Former Vice Chancellor of the Premier University of Ibadan, Professor Ayodele Falase, has challenged medical practitioners and academic researchers in the country to intensify efforts in finding improved drugs to tackle malaria, as according to him, many malaria drugs have been failing.
Falase, a medical expert, made the call recently at the International Conference Centre of the University of Ibadan during the retirement programme of Emeritus Professor of Medicine, Oladipo Olujinmi Akinkugbe, who clocked 85 years.
Akinkugbe, the pioneer Vice Chancellor of the University of Ilorin, was a teacher to many physicians including Falase at the College of Medicine, University College Hospital (UCH), Ibadan. He was celebrated by many dignitaries including royal fathers, academics, medical professionals and well wishers, at a very colourful event chairmaned by the former president of Nigeria, Chief Olusegun Obasanjo.
A very close friend and former resident Senior Registrar of the UCH in 1963, Sir Eldryd Parry and his wife Helen, used the occasion to felicitate Akinkugbe with a guest lecture entitled: “Africa’s Health: Matters Arising.”
The occasion tagged: “Hanging the Stethoscope” was an avenue to assess the health sector in the country where Falase said, “Researches should not be for mere purpose of promotion. Many malaria drugs have been failing. When many patients are treated of malaria and they are not healed, they are told they have got typhoid. This is not always the case because I do tell such patients that you cannot have typhoid and be the one to tell me.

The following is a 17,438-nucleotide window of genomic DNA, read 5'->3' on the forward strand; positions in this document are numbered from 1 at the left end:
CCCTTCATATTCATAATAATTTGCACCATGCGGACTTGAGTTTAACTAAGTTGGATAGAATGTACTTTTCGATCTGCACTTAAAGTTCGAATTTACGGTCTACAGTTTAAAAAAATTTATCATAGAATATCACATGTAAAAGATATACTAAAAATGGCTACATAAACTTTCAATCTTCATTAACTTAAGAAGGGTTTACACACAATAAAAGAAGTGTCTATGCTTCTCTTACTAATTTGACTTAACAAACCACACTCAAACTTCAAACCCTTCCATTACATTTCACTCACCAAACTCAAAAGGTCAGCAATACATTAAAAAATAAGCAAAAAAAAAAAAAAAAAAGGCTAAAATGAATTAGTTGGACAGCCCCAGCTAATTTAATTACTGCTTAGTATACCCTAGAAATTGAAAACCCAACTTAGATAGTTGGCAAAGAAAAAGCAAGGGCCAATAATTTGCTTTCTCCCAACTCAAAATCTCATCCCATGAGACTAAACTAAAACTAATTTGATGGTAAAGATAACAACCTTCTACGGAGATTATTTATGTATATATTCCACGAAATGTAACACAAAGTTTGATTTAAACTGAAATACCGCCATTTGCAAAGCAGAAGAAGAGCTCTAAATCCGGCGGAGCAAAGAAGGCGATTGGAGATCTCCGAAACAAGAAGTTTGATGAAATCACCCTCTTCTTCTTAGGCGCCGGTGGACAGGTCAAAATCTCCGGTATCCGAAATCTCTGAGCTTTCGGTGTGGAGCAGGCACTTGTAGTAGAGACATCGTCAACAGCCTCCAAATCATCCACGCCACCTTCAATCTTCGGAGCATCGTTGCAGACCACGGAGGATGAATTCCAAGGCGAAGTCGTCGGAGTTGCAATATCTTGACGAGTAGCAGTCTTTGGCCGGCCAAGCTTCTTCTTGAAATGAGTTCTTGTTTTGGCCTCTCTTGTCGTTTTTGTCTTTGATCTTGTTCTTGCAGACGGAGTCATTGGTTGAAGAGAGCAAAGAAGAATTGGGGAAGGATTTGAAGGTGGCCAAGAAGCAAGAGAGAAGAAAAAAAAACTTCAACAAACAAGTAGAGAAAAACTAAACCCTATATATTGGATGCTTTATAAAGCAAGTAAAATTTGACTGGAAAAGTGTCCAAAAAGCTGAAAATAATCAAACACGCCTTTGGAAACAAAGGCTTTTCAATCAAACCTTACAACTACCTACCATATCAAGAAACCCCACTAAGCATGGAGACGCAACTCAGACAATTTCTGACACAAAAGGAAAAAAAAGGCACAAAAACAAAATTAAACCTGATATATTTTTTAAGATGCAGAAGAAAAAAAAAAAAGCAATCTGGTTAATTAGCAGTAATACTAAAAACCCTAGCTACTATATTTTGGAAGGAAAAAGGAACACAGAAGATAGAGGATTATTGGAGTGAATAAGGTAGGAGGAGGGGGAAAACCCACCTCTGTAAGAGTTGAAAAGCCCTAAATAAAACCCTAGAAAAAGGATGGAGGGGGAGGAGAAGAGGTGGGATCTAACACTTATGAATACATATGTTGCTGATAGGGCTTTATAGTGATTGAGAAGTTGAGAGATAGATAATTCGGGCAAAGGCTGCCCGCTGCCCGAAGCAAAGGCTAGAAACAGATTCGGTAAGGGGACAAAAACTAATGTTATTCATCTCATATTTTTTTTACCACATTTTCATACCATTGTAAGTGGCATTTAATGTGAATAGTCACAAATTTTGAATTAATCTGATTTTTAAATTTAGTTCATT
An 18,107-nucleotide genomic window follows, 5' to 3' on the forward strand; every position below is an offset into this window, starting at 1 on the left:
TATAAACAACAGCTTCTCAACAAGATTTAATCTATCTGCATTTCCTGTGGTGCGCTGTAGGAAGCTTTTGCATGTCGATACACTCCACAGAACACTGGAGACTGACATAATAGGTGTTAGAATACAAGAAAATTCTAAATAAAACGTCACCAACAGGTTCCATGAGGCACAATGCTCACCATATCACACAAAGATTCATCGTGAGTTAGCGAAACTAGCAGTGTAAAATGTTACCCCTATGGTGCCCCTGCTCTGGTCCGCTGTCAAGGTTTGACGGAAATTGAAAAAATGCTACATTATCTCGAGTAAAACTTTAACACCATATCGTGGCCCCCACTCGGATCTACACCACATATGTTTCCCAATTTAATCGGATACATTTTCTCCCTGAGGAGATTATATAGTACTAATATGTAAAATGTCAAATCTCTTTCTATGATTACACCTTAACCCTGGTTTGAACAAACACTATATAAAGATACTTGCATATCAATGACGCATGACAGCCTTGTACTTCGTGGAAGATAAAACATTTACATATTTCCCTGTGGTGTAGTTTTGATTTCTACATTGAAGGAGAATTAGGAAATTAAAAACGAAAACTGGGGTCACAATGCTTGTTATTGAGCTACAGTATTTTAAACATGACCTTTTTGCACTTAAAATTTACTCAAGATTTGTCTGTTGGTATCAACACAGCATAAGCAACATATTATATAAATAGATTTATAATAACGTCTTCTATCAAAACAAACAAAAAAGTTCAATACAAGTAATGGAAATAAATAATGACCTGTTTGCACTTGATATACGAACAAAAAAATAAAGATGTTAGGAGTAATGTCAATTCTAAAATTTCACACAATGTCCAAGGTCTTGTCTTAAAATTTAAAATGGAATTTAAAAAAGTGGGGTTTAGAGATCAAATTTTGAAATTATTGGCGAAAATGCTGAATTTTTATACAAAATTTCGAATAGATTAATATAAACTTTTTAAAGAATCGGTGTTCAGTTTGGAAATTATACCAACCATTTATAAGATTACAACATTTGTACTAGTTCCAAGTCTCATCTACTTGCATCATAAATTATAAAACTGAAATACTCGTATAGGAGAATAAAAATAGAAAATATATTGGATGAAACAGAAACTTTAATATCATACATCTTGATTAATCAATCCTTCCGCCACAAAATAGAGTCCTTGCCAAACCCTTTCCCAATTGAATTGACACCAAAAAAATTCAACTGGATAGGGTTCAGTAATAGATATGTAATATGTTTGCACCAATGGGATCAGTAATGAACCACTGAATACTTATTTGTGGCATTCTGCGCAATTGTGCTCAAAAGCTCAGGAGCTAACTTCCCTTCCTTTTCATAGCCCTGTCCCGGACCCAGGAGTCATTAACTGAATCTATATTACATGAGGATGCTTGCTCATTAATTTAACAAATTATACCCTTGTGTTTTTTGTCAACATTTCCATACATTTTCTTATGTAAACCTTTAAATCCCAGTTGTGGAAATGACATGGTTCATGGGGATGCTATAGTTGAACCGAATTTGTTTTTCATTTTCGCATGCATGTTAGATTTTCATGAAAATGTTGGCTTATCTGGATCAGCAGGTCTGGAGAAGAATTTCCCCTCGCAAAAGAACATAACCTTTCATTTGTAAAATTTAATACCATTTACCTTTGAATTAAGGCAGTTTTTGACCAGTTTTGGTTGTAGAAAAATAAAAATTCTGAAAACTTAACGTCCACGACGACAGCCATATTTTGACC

“It is high time we intensified our researches to find potent drugs for malaria. Do we have to wait for the advanced world to give us improved drug for malaria? I hope malaria will not send some of us away like I learnt it did to the Colonialists, many of who died due to mosquitoes bite. If we do not get innovative, we will continue to suffer and the health sector will continue to suffer. Professor Akinkugbe’s researches were innovative, the younger ones should continue from where he has stopped”, the former vice chancellor advised.
Reinforcing Falase’s advocacy, the guest lecturer, Parry, said “Malaria need no longer be the killer of infants and the fragmenter of families. Africa’s health was facing a lot of threats.
They remain formidable. Africa is the Continent of the 21st century and this great country is its most dynamic. As friends of Nigeria, we want it to lead and not to lag behind”, Parry said.
In his appreciative remark, Akinkugbe said, “I decided to hang my stethoscope because I do not want to be a patient in my own Clinic. The past must not quarrel with the present. This is because if the past quarrels with the present, the major casualty is the future”.
By: Sola Adeyemo Ibadan
New Telegraph News
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